Distinctive Christian Living
Hope In Christ Bible Church 7/7/19
If you have been with us the last 3 weeks, you know we have been working our way through the wonderful book of Titus.
Remember, the big theme of this letter. God calls us as His people to be Zealous for Good Deeds- Good Deeds to be put on display for those who are in and outside the church.
Let’s briefly recall what we have learned thus far. And I will give you some memory hooks to keep in mind- 3 words that start with the letter “C.”
We saw the Context in verses 1-4 as Paul speaks of the hope of eternal life in addressing Titus.
From the context he then moves to the Correction in verses 5-9. Paul explains why he had left Titus there on Crete: “to set in order what remains and appoint elders in every city.”
In other words, lots of problems in the churches to address, and that requires affirming qualified men to give oversight as elders.
Then last week we looked at the big Contrast in verses 10-16. There are many rebellious deceivers in the churches who must be called on the carpet and refuted.
Sure, they sounded good in their talk but they had no walk with God.
Verse 16 reveals their true colors: “They profess to know God, but by their deeds they deny Him, being detestable and disobedient and worthless for any good deed.”
Well, the contrast, correction and contrast bring us to chapter 2 where we now see
The Call to Zealous for Good Deeds
Titus 2:1–5 But as for you, speak the things which are fitting for sound doctrine. 2 Older men are to be temperate, dignified, sensible, sound in faith, in love, in perseverance. 3 Older women likewise are to be reverent in their behavior, not malicious gossips nor enslaved to much wine, teaching what is good, 4 so that they may encourage the young women to love their husbands, to love their children, 5 to be sensible, pure, workers at home, kind, being subject to their own husbands, so that the word of God will not be dishonored.
Here’s the big idea: For us as God’s people to be zealous for good deeds, we must exhibit distinctively godly living in our everyday relationships.
The first verse sets it all up as Paul charges Titus to the task:
“But as for you”- in other words, while the deceivers’ mouths must be stopped, Titus, you speak the things fitting for sound doctrine.
By the way, it’s not behind a pulpit but in regular conversation that Titus must declare these doctrinal truths.
Now speaking “sound” doctrine. That’s teaching God’s Word in a manner that is accurate and produces spiritual health.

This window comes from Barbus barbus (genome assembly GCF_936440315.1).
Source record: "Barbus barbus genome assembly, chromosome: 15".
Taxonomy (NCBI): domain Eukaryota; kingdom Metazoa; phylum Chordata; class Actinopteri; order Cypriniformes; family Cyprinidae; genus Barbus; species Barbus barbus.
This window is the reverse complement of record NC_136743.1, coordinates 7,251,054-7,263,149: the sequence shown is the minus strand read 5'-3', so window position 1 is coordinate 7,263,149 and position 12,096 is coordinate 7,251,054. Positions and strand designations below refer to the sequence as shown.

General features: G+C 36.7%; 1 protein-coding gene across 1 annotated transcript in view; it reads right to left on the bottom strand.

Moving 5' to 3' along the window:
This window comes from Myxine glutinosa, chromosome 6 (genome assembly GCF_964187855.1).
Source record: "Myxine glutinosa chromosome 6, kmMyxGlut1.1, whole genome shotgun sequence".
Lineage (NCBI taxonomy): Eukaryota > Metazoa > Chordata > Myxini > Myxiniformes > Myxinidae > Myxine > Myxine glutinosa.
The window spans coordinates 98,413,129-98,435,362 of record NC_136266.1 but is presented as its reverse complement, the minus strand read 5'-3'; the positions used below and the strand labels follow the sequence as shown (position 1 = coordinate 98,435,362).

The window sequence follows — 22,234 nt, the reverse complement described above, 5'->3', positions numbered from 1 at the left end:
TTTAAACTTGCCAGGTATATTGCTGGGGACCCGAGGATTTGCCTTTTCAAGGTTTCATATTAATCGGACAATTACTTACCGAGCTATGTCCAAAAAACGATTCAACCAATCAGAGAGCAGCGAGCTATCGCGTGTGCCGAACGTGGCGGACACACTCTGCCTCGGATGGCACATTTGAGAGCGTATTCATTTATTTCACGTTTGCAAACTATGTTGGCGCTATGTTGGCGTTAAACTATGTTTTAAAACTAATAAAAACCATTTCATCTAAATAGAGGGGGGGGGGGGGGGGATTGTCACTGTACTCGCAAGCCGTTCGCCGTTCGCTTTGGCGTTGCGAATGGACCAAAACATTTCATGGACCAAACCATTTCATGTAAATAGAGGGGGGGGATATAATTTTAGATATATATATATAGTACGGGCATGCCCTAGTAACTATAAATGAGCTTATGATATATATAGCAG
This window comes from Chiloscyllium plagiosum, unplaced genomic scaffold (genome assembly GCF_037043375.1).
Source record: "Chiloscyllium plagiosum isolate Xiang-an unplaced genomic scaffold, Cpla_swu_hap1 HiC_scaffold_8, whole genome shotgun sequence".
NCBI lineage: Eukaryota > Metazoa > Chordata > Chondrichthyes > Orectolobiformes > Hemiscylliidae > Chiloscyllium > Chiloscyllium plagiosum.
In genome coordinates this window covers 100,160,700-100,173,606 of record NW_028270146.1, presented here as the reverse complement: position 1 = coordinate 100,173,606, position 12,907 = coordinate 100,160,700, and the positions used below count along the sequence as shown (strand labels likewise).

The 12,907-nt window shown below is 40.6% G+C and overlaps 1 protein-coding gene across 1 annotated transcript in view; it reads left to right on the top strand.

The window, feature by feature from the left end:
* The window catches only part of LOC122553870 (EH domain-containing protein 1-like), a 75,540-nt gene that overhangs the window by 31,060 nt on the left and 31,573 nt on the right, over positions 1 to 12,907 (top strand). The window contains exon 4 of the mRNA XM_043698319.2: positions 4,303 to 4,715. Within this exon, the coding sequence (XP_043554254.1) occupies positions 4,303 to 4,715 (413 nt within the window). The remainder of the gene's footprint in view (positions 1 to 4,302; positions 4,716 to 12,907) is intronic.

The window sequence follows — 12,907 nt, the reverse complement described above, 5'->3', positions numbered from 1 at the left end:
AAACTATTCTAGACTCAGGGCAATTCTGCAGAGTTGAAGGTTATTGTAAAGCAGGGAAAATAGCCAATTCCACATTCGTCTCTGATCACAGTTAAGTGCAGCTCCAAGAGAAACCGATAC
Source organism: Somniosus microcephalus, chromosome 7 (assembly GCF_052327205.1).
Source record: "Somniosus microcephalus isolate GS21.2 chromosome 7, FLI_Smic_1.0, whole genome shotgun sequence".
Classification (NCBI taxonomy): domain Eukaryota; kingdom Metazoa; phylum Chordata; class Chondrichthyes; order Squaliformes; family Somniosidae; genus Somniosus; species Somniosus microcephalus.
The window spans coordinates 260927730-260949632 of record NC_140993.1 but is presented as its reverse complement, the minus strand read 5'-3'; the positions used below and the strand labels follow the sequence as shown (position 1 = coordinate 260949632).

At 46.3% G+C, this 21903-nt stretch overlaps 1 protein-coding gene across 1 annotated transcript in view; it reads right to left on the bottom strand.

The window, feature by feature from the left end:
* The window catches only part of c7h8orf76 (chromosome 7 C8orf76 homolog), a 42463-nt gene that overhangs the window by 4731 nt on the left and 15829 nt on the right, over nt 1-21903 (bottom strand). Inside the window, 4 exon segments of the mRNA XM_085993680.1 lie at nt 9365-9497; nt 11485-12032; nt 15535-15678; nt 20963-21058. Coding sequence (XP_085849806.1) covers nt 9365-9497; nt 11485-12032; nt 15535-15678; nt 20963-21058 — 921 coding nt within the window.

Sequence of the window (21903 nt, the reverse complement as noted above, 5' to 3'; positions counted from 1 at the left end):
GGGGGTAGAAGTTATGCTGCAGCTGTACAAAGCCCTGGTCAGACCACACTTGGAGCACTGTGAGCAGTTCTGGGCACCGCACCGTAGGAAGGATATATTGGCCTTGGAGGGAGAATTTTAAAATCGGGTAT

For it is the uncompromising speaking forth of God’s Word that changes believers. Yes, it conforms our attitudes and actions to reflect Christ.
The church does not slick programs, clever manipulation, or pragmatic techniques. It’s God’s truth, being brought to bear on our lives that He uses to make us more like Him. That’s God’s Word we submit to in preaching and as others in the body of Christ share it with us.
And that has a reverberating effect from the church on unbelievers. For a spiritually vibrant church, living out God’s will in our daily lives will have a massive impact on the world.
Now most of the time we read of Paul or any of the apostles ministering God’s Word, it’s to the church as a whole. It’s the shotgun approach, one size fits all.
Yet every now and then in Scripture, God takes the rifle approach, with a laser like focus on needs of individual groups in the church.
And this is one of those places- God through Paul to Titus speaks to distinct groups in the churches there on Crete. And he gives each specific instructions in godliness that Titus must relay to them.
You can be sure, all of these have timeless application to us today as the Lord’s church.
Our text focuses on the following five groups in the churches:
1. Older men 2 4. Younger men 6-8
2. Older women 3 5. Slaves 9-10
3. Younger women 4-5
We will cover the first 3 this morning.
First, Paul deals in verse 2 with those he calls “older men.”
That term “older men” (presbutes) is found in only two other places in the N.T.
The first is of Zechariah who was shocked that at his age he would father a son, John the Baptist.
He tells the angel, “How will I know for certain? For I am an old man and my wife is advanced in years.” Luke 1:18
So we would expect Zechariah as an “old man” to be more the age of a grandfather than a father.
And the Apostle Paul, in writing his brief letter to Philemon, uses the same term to describe himself.
It’s Philemon 9: “yet for love’s sake I rather appeal to you—since I am such a person as Paul, the aged, and now also a prisoner of Christ Jesus.”
From the date of his writing Philemon, we know Paul would have been right around 60 when he describes himself as “aged,” an old man.
Now there’s no hard and fast number in Scripture for when one is an “older man.”
But Psalm 90 gives us a good reference point in way back in Moses’ day: Psalm 90:10 “As for the days of our life, they contain seventy years, or if due to strength, eighty years….”
Now, for most of us adults, we would like to think the older group is much farther down the line than we are.
But it’s safe to say men in their 50s and up fit well into the older men group. For it’s relative in respect to others who are younger in the congregation.